Effects of crush and axotomy on oxidative stress and some trace element levels in phrenic nerve of rats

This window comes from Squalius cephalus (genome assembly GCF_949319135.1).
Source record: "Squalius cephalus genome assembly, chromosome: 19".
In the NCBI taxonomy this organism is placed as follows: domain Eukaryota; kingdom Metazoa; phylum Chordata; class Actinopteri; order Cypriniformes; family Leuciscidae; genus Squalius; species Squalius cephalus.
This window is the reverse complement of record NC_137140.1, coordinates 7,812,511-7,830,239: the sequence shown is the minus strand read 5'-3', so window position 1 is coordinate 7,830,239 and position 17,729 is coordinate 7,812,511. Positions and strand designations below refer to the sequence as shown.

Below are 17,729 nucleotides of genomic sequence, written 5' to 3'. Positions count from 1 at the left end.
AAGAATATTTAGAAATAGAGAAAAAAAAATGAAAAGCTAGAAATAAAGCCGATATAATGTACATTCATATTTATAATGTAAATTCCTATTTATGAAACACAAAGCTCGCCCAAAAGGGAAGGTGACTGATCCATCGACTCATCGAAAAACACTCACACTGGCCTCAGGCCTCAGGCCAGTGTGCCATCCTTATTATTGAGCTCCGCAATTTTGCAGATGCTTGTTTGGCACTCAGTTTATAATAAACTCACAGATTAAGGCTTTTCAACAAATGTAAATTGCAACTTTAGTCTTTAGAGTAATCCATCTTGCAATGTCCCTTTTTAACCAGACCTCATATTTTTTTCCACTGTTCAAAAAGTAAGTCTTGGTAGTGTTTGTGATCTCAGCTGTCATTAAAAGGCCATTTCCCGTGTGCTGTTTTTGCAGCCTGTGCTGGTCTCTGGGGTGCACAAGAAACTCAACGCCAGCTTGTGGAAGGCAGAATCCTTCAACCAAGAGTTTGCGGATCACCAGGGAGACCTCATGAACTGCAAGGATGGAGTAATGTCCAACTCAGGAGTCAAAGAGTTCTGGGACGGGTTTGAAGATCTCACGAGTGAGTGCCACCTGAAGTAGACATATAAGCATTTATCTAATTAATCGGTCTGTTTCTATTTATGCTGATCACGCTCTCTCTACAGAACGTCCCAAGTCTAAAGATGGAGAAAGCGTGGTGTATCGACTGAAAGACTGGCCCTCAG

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This study was designed to investigate the effect of crush and axotomy on oxidative stress and some trace element levels in phrenic nerve of rats. Eighteen male Wistar-albino rats were divided randomly into three groups, each consisting of 6 rats. The animals in the first group were not crushed or axotomized and served as control. Phrenic nerves of the animals in the second and third groups were crushed and axotomized, respectively. Animals in all groups were sacrificed one week after the crush or axotomy, and degenerated phrenic nerves were harvested for the determination of tissue oxidative stress and trace element levels. Lipid peroxidation product malondialdehyde and antioxidant glutathione levels increased in both crushed and axotomized phrenic nerves. The activities of antioxidant enzymes such as superoxide dismutase, catalase and glutathione peroxidase were lower in crushed and axotomized phrenic nerves than in controls. The levels of Fe, Pb, Mn, Cd and Co increased, and Mg and Cu levels decreased in crushed phrenic nerves. The levels of Fe and Mg decreased, Pb and Co levels increased in axotomized phrenic nerves. It was concluded that crushing or axotomizing the phrenic nerves may produce oxidative stress by increasing lipid peroxidation and decresing antioxidant enzyme activities. It was also concluded that while crush to phrenic nerves causes accumulation of minerals, axotomizing phrenic nerves causes depletion of minerals in the tissues. (C) 2011 Elsevier Inc. All rights reserved.
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